About the Author: Kelly McCaleb is a Foreign Service Officer currently serving in the Bureau of Political-Military Affairs.
Landmine use in Iraq, most significantly during the Iran-Iraq War of the 1980s, has resulted in a staggering number of civilian amputees in need of prosthetics. The Iraqi Ministry of Health has estimated that the country has more than 50,000 amputees, many of whom were injured as a result of accidents involving mines or unexploded ordnance. In response, the U.S. State Department is partnering with Rotary International to deliver advanced training and supplies needed by Iraqi doctors to provide essential care in communities recovering from decades of conflict.
The Basra Prosthetics Project was founded in 2003 with the aim of enabling the Iraqi Ministry of Health to make a greater impact among amputees by providing training to doctors and prosthetic technicians who work in the Basra Prosthetic and Rehabilitation Center. The project, supported by Rotary International and the Office of Weapons Removal and Abatement in the Department's Bureau of Political-Military Affairs, sends prosthetic devices and supplies to Iraq and trains doctors to fit people with artificial limbs.
The Basra Prosthetics Project was designed to meet the unique and demanding needs of amputees, and the training prepares the Iraqi medical team to provide appropriate and advanced treatment to landmine survivors.
In countries recovering from conflict, lingering threats from landmines and unexploded ordnance can continue to claim lives and hinder development long after the end of a conflict. The United States is the world's single largest financial supporter of efforts to clear these hidden killers, providing more than $1.8 billion in aid in 80 countries since 1993.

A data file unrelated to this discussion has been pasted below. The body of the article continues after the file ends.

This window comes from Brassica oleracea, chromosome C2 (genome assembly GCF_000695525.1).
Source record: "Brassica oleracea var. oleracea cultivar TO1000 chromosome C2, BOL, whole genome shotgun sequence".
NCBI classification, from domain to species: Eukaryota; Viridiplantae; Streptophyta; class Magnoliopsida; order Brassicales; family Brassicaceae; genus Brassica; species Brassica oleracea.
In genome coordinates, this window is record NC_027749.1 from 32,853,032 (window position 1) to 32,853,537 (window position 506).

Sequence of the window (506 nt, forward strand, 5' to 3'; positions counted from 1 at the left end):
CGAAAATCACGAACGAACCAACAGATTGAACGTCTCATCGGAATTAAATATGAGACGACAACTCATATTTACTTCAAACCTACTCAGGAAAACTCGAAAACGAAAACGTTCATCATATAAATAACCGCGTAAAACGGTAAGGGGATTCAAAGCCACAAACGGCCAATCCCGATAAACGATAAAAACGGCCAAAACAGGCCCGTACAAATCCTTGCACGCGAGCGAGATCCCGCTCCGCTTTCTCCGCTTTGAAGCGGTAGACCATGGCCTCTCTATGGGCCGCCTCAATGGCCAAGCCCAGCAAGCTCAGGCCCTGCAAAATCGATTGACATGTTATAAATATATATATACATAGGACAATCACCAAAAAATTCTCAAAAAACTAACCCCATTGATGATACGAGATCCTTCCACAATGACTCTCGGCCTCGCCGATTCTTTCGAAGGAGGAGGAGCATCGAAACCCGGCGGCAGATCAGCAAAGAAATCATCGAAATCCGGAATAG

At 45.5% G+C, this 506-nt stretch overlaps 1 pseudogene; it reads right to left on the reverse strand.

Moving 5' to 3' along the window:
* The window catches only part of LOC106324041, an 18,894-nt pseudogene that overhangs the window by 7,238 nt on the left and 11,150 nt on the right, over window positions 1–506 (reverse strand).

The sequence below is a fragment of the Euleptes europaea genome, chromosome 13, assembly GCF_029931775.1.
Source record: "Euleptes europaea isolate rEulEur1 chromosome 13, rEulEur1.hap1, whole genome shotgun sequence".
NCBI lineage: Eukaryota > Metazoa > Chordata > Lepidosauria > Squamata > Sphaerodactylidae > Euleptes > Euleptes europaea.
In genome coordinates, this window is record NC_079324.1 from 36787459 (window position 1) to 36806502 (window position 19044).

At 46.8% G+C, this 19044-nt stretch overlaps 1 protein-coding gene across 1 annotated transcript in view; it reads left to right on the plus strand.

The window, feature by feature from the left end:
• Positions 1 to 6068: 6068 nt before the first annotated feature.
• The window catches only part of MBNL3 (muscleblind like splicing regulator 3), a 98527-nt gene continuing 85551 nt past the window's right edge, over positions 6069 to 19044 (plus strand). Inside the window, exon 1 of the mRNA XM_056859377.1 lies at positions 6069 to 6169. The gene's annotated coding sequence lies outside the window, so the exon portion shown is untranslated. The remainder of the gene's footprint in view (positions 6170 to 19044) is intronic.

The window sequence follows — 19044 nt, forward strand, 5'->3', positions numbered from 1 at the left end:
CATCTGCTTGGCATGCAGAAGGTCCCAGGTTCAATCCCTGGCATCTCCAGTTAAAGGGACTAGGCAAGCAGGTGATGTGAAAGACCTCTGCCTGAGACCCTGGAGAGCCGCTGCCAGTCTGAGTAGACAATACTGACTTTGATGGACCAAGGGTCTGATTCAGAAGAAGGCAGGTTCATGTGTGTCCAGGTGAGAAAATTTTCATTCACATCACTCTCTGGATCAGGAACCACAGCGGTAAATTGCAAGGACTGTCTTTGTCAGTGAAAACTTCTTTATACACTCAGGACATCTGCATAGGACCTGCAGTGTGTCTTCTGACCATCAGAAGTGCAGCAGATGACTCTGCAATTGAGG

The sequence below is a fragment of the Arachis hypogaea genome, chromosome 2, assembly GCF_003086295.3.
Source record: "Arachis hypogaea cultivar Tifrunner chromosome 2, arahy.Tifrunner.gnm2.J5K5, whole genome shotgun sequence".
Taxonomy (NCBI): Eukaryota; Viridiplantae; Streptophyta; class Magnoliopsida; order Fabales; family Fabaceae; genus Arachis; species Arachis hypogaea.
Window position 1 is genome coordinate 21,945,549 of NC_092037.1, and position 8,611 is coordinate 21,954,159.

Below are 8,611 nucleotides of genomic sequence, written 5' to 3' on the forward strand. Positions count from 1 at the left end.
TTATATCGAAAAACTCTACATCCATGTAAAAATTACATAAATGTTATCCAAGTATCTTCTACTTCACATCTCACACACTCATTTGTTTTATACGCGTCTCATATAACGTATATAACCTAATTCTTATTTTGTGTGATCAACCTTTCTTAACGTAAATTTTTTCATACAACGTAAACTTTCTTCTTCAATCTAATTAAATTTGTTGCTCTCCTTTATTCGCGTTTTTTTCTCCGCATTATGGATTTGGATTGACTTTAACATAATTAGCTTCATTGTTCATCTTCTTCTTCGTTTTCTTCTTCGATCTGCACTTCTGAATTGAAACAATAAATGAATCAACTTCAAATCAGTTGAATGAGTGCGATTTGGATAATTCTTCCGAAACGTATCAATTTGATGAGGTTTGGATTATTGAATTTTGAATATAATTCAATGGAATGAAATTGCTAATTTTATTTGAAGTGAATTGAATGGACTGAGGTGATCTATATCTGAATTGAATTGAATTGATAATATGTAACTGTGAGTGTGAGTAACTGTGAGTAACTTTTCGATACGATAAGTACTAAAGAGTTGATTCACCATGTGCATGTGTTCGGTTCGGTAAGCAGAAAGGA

Survey and clearance operations are only half of the story; our humanitarian mine action programs also support victims' assistance and rehabilitation programs such as the Basra Prosthetics Project, which help survivors of past conflicts acquire job skills, receive medical services, gain a sense of community, and a more hopeful future.
Drs. Kamal Y. Yousif and Muslim A. Yousuf from the Basra Prosthetic and Rehabilitation Center are currently participating in a three-week training program hosted by St. Petersburg College in Florida. The two physicians are also accompanied by two technicians from the clinic. This is the first U.S.-based training mission for the Iraqi team, which will gain exposure to new technology, materials, and methods to take home to their state-run clinic.
Dr. Kamal helped establish the Basra clinic in 1994 to provide service to patients suffering from mine injuries, amputations, and other deformities. The clinic is the only one of its kind in the region and services the four surrounding provinces, Basra, Maisan, Thiqar, and Simawa.
While the Basra clinic currently designs prosthetics for 45 to 50 patients every month, Dr. Yousif, the clinic director, hopes to expand the clinic's capabilities by creating the first Iraqi training program for technicians in Basra. He also dreams of eventually opening smaller clinics in remote communities that will serve patients who are unable to travel hundreds of kilometers to Basra for treatment.
The U.S. Department of State granted $1.7 million to support the Basra Prosthetic Project and continues to encourage the development of the clinic's capabilities. Future plans envision connecting Dr. Kamal with the State Department's Provincial Reconstruction Team in Basra to support the clinic's important work for many years to come.